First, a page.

Why distiller Chip Tate is Best in Glass | AspenTimes.com

Why distiller Chip Tate is Best in Glass

Stewart OksenhornThe Aspen TimesAspen, CO Colorado
Contributed photoChip Tate in the process of making whiskey at his Balcones Distilling in Waco, Texas. Balcones' products, including the award-winning Texas Single Malt, will be served at this weekend's inaugural Aprs-Ski Cocktail Classic, centered in Snowmass Village.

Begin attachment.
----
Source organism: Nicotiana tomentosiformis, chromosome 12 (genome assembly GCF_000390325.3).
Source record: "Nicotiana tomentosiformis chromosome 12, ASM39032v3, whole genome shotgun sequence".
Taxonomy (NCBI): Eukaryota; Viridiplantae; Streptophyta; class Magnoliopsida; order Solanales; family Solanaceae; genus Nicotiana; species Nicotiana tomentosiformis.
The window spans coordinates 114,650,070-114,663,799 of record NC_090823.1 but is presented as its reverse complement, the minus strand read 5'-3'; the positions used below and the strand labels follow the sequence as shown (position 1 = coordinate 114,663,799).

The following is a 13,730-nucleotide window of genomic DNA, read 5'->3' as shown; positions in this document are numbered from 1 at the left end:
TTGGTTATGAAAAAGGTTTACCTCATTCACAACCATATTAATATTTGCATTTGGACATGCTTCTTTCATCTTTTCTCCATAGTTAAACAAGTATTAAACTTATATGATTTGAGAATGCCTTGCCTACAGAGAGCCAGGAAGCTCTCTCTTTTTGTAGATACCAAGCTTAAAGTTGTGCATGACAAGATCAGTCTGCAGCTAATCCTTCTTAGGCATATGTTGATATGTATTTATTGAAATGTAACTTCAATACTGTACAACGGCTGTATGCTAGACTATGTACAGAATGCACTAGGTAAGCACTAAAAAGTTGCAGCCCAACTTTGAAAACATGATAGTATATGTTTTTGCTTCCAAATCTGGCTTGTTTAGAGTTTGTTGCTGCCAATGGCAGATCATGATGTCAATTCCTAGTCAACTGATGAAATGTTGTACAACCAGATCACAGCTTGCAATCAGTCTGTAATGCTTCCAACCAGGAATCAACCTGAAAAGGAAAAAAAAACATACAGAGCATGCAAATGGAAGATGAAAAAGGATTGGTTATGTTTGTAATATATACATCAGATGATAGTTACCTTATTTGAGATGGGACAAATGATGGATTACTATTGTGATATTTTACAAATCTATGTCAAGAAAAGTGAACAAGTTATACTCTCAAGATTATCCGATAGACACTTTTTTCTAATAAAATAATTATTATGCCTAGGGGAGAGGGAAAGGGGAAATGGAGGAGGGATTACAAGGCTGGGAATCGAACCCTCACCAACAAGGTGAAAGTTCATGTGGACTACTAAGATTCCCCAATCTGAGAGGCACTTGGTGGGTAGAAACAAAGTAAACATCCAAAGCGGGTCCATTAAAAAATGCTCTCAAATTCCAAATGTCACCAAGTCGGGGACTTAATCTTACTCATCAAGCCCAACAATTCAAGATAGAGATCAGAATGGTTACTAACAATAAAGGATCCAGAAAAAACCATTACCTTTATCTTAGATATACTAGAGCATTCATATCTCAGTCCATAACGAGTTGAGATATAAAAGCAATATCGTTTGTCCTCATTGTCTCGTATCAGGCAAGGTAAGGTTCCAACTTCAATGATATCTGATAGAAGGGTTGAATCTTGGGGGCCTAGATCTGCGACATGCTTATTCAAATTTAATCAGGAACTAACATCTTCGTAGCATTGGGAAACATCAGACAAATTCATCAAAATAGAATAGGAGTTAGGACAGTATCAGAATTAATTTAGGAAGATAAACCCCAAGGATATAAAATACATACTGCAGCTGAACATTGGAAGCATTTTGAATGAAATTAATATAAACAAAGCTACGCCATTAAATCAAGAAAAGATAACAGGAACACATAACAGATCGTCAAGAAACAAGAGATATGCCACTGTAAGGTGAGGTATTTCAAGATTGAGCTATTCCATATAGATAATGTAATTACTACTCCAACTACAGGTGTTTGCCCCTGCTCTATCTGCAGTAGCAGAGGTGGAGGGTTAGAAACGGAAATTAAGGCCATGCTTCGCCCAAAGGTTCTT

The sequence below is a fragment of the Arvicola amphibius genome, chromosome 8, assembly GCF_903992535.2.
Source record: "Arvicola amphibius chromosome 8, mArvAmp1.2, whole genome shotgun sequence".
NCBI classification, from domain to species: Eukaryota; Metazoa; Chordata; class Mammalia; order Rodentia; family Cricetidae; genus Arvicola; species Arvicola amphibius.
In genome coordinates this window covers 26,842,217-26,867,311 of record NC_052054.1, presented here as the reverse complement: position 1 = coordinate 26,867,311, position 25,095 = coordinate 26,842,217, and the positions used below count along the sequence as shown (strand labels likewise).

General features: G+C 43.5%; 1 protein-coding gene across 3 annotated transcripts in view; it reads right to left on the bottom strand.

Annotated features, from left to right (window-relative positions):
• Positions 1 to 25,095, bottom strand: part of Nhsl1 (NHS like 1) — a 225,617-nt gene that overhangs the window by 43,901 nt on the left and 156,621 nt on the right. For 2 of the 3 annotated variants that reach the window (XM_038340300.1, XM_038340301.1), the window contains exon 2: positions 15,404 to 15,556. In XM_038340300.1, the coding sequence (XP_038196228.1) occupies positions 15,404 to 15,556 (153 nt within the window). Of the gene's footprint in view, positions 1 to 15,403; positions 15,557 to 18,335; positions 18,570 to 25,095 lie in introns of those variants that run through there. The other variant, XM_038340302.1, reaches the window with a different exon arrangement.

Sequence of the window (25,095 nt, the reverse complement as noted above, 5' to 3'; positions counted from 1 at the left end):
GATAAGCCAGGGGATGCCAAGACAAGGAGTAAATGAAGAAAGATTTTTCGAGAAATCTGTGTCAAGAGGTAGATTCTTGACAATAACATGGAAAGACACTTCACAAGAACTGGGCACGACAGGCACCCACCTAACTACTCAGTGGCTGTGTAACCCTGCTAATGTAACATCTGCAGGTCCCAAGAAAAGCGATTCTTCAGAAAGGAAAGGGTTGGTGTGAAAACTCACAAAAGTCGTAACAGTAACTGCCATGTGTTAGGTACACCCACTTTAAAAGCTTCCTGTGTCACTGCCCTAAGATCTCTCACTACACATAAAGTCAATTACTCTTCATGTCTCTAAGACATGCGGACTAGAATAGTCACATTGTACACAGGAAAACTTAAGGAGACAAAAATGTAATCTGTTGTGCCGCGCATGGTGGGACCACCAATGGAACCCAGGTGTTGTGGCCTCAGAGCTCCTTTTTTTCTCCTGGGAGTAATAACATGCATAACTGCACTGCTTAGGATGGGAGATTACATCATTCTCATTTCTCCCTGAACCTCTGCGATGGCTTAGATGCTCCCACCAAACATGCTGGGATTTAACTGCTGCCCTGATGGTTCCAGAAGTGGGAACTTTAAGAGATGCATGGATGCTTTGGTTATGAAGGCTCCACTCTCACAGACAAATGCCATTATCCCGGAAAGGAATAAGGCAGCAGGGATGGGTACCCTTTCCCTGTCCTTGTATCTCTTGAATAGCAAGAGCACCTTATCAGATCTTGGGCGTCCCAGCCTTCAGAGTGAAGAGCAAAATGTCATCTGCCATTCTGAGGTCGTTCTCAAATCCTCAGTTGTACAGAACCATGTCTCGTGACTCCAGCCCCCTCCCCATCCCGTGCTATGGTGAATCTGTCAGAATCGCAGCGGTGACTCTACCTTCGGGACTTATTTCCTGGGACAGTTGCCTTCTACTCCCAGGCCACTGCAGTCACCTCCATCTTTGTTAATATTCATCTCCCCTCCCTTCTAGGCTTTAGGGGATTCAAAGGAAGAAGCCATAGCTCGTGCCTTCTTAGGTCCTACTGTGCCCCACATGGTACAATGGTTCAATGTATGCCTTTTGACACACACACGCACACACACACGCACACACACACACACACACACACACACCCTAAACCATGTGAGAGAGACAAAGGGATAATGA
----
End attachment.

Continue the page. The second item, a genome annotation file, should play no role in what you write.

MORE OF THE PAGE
SNOWMASS VILLAGE – Of all the pieces of his background that Chip Tate has drawn on in his career as a distiller – baking, statistical analysis, beer-brewing, philosophy, the tech company he once owned – the one that might have been most crucial was his graduate studies in divinity. How else, other than the hand of the Almighty, to explain the wondrous occurrence late last year, when the Texas Single Malt whiskey, from Tate’s Balcones Distilling, won the Best in Glass invitational competition in London, beating out such legendary names in Scotch as the Macallan Gold and Johnnie Walker Platinum.Many news reports likened the event to 1976’s Judgment of Paris, when two California wines were ranked ahead of their French competitors in a blind-tasting in Paris, profoundly altering the way people looked at American wines. But the Best in Glass result was probably even more miraculous: Balcones, launched just five years ago, is not located in the whiskey-soaked states of Tennessee or Kentucky, but in Waco, Texas, a region with no recent history of producing any whiskey at all. At least, not legally. It would comparable to the Judgment of Paris being won by wines from New Jersey.Tate has said that he is not interested so much in making whiskey in Texas; he wants to create a Texas whiskey. That is, he is starting from scratch, and using the local realities that would seem to be insurmountable disadvantages for whiskey distilling – namely, high heat, low humidity and a nonexistent pool of local distilling talent – and seeing how they can be addressed.”Let’s start with the fact that I’m a big nerd,” the 38-year-old said from near Cancun, where he was vacationing with his family. “I look at what we’ve got in Waco – the heat, the spring water – and go, I’m not going to fix that. I’m going to take what we have and use it to our best advantage, like Scotland has. I’m engineering whiskey from the ground up, seeing what I want to keep, what I want to change.”Most other distillers would start with a standard still, do as those before them did. That’s a good way to go. But that’s not what we’re doing. What is our unique contribution going to be? That’s a little riskier. You’re drawing outside the lines.”Local sippers will have the opportunity to taste Balcones’ addition to the whiskey world. Two of the company’s bottles – the Best in Glass-winning Texas Single Malt, and Brimstone, a corn whiskey smoked with Texas scrub oak – will be poured at the inaugural Aprs-Ski Cocktail Classic, being held Friday through Sunday. Balcones’ whiskies will be served in the Private Reserve Tasting Room, in operation 3-6 p.m. Friday and Saturday, in the Snowmass Conference Center. Alongside the Private Reserve room will be the Grand Tasting Village, the central attraction of the Classic, featuring more than 70 brands of spirits.• • • •Tate’s first whiskey influence was an early one; his father was a Scotch drinker. From there, though, it has been a long and winding path to distilling his own spirits. In his preteen years, he discovered a love of baking. At the College of William & Mary, in his native Virginia, Tate started out studying theoretical physics before moving into philosophy. He earned graduate degrees, at the Union Seminary in Virginia, in divinity and education. His working life has been similarly varied: statistical analyst, property and casualty insurance, assistant dean of Baylor University in Waco, owner of a tech company. Tate’s interests run at least as far as geology; he can explain in detail the Balcones Fault that runs through West Texas and gave his company its name.For almost all of this time, among Tate’s serious hobbies was brewing beer. He began in his junior year in college (“I was almost legal,” he noted), when a friend introduced him.”As soon as I found brewing, that was my new passion. I learned everything about production, styles,” Tate, who will not be in attendance at the Cocktail Classic, said. “I think what I liked was the progression: you follow these simple steps and it becomes an increasingly complex product. I compare it to sculpting, which is just chipping away pieces of clay. How you do these small steps determines whether you come out with something great or something sad.”Tate did very little professional brewing. On occasion, he would find himself in a town with a tiny brewpub that would let him create a batch of beer. Around 2000, while living in Indiana, where his wife at the time was doing graduate studies, Tate studied for the Institute of Brewing exam. A few months before the test, he was notified that the institute had merged with a distilling organization, and the exam would include a section on spirits.”Initially that was very disconcerting. Because I didn’t know anything about distilling,” he said. “But they sent me a syllabus, and I looked at it and said, ‘Oh, I guess I do know quite a bit about distilling.'”Tate moved to Waco some 12 years ago, and while there he discovered his interest shifting from beer to malt whiskey. “Given my interest in baking and brewing, it was a perfectly logical evolution,” he said. “I still kind of make beer. But then I distill it and age it. It’s the evolution of grain, I guess.” To create a distinctive Texas whiskey from the ground up, Tate has had to built his distillery from scratch. For Balcones’ first set of stills, he purchased some old stills, knowing they would need some adjustments. “Five years later, you realize you rebuilt just about everything,” he said. For the second set, Tate made his own stills, beginning with 10-by-4-foot metal sheets.Learning to make whiskey was also mostly self-taught. “You read up on the practical stuff – but there are very few manuals. Only one, really, and it came out after I started. So it’s the usual procedure of any craftsman: you seek out other people, and figure out how much they actually know,” Tate said. “And then you just start.”Balcones was founded on less than $100,000, a figure which includes the purchase of the building that houses the operation. “Insane. I knew it was crazy, but I didn’t know how insane it was,” Tate said of the minimal funding. “We couldn’t do experiments – an experiment meaning something that you couldn’t sell. You can’t be wrong, because if you’re wrong, you’re going to be wiped out.”Far from being wiped out, Balcones finds itself swimming in awards. Last month, at the Spirits of the Americas competition, the company won double gold and bronze. whiskey magazine named Balcones Craft whiskey Distillery of the Year. The Best in Glass honor seems to have elevated the company to another level.”It was great to have a UK panel, looking at very malt-heavy whiskies, pick us as their best,” Tate said. “A lot of the whiskies we beat, I’d love to have in my cabinet.”stewart@aspentimes.com